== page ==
Smartphones

Adding a measure of security to Android's shared preferences

It falls on our shoulders as responsible Android app developers to decide which settings we allow the user to store in the shared preferences file, and, when appropriate implement our own encryption/decryption algorithms.

If you’ve released an application to Google’s Android market place, and that application required your user type in any sort of credentials, chances are your application was available for all of about twelve minutes before you received your first user request to allow those credentials be saved on the phone. Users hate to type a password every time they want to use your application. Security risk or not, at some point you may have to let some users store sensitive preferences, or chances are they just won’t use your application.

On Apple’s iOS platform, application preferences are kept in something called the key chain. Data items stored in the key chain are encrypted automatically by the operating system. Android’s preferred mechanism for keeping track of user preferences however, the SharedPreferences class, is not as security savvy. In fact, while the SharedPreferences class is straightforward and easy for a developer to use, on a rooted device it becomes obvious it simply stores the data in an XML file.

What this means is that it falls on our shoulders as responsible Android app developers to decide which settings we allow the user to store in the shared preferences file, and, when appropriate implement our own encryption/decryption algorithms. The purpose of this article is not to get you up to speed on data encryption. That’s a broad subject and there are plenty of books available on cipher theory.

Instead I’d like to share with you an extended version of the standard EditText widget, which allows you the developer to apply whatever level of encryption you feel is appropriate for your application. The extended widget has proved a handy way for me to apply a measure of security to any user preferences I choose, without requiring me to constantly deal with encoding/decoding of the strings. Furthermore, if at some point in the future I decide beefier security ciphers are required, I only have to change out the encryption mechanism in the widget, instead of refactoring the entire application.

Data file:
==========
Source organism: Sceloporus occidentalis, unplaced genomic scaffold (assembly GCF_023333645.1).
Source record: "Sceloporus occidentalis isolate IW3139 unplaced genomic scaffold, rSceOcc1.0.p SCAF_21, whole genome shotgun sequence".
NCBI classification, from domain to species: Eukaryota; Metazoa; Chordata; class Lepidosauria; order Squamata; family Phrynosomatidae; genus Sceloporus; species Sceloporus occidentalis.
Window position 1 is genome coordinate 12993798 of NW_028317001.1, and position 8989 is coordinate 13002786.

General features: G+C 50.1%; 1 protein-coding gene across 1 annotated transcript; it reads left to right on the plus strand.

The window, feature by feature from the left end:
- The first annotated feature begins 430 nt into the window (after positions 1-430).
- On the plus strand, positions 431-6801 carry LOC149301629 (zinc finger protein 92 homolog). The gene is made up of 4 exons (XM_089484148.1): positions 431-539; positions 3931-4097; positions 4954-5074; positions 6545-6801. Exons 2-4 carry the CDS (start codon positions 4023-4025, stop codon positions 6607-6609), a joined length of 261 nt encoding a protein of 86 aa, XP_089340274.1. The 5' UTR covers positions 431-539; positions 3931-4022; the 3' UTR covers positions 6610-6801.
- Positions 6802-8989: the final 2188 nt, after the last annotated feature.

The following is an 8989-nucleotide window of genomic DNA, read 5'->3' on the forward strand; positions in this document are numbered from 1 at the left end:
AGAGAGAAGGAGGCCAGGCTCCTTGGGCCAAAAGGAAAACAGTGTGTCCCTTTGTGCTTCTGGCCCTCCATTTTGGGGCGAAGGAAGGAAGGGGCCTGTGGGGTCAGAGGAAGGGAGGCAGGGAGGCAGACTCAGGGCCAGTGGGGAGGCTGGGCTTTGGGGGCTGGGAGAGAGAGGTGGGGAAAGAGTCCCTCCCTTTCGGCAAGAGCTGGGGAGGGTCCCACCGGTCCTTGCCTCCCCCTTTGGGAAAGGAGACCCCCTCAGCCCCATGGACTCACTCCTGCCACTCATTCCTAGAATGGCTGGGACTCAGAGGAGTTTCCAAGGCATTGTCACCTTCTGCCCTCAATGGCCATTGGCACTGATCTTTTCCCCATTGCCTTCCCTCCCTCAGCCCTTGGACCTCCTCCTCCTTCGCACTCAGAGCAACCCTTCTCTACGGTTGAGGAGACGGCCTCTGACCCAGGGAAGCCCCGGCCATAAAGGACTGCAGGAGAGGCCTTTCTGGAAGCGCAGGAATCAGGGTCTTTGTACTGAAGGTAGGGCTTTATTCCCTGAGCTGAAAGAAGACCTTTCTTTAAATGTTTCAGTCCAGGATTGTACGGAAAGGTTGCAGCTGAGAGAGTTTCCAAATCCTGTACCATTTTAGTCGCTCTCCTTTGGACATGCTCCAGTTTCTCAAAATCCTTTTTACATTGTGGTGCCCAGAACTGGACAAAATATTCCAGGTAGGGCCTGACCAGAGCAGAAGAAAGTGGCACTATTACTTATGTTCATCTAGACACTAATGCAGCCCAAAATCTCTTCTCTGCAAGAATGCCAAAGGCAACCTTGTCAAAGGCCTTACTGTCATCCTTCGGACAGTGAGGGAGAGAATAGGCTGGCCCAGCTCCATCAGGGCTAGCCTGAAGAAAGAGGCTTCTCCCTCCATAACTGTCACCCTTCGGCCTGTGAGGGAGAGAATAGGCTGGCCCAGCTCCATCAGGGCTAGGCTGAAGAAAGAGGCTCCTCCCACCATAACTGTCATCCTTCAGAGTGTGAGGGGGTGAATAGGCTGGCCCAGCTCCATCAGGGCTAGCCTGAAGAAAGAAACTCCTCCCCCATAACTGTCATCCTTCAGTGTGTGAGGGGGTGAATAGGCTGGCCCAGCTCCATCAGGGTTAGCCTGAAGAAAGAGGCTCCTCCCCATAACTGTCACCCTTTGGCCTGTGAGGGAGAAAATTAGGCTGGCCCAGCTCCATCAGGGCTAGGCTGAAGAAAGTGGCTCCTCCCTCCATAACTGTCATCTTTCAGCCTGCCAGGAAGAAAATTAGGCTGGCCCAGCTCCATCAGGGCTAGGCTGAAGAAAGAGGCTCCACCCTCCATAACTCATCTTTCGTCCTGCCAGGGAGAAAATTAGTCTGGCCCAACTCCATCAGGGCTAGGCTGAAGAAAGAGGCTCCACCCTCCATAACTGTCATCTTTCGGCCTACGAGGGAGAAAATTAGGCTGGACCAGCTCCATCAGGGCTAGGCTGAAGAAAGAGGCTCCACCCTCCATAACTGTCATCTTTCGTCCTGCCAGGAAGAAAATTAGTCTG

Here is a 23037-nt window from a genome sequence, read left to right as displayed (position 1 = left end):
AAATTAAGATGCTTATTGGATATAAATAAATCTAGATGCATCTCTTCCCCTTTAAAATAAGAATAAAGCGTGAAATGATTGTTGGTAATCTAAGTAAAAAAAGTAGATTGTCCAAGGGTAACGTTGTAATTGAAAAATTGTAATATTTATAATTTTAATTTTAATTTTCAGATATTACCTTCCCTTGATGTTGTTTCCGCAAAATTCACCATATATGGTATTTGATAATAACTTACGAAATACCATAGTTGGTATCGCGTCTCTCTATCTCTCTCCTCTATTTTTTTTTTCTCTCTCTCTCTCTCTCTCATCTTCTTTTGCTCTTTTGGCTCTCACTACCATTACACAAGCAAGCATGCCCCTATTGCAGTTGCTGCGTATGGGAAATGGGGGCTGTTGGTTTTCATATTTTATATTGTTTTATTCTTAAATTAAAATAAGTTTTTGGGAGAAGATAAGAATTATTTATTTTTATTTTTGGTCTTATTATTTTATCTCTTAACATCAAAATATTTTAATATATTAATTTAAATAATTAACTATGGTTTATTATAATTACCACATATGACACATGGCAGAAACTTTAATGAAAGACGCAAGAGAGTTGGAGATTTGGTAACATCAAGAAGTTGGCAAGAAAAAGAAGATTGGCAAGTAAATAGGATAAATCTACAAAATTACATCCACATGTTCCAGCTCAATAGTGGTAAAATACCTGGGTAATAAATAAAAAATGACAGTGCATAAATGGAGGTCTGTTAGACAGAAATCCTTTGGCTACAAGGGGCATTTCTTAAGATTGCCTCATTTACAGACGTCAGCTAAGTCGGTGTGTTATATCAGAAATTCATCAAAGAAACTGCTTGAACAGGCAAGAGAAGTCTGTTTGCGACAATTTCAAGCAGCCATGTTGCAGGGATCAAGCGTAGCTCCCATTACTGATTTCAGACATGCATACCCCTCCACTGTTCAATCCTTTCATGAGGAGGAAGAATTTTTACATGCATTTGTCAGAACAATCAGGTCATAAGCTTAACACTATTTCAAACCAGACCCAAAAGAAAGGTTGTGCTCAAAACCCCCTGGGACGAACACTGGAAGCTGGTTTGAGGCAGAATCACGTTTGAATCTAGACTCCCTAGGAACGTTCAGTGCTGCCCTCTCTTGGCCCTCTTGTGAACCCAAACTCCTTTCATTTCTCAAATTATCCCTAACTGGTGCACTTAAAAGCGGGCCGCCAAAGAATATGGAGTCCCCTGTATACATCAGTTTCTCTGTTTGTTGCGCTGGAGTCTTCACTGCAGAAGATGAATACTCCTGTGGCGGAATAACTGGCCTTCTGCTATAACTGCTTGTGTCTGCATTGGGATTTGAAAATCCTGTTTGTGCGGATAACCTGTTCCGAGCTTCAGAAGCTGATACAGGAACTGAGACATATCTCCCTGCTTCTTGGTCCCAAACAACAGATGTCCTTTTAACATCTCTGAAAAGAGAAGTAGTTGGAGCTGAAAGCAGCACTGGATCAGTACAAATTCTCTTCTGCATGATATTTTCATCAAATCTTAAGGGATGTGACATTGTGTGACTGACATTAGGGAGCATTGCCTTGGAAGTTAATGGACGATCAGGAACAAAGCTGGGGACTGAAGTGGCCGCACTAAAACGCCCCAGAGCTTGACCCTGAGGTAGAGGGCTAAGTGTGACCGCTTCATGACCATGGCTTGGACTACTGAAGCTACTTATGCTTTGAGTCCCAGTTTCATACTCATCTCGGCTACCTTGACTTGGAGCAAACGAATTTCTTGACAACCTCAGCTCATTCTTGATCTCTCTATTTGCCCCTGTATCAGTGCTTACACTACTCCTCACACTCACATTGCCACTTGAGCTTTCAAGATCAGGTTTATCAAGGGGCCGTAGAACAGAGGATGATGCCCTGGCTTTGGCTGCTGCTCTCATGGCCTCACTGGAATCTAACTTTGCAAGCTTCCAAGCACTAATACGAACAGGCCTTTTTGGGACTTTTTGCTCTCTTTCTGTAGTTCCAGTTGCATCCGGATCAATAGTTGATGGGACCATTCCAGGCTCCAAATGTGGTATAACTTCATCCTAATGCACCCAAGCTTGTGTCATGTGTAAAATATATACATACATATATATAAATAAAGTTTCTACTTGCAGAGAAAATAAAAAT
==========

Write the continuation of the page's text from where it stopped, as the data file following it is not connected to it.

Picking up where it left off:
Let’s take a look shall we?

  1. Create a new Android project (target whichever SDK you prefer).
  2. In our /src file let’s add a new class that extends android.widget.EditText.

MyEditText.Java
public class MyEditText extends EditText{
 
public MyEditText(Context context, AttributeSet attrs) {
  super(context, attrs);
}
}

Gotcha! In order to reference an extended widget from your XML layout file, you need to override this particular constructor signature. While you can override the other two signatures as well, failing to override the context/ attribute signature will result in a force close any time you load an xml layout resource that references MyEditText.

3. Besides overriding the constructor, we will want to implement a custom version of the standard widget get/set text functions. These clone the signature of the standard get/set methods, but take one additional parameter, a flag indicating whether encryption or decryption is appropriate.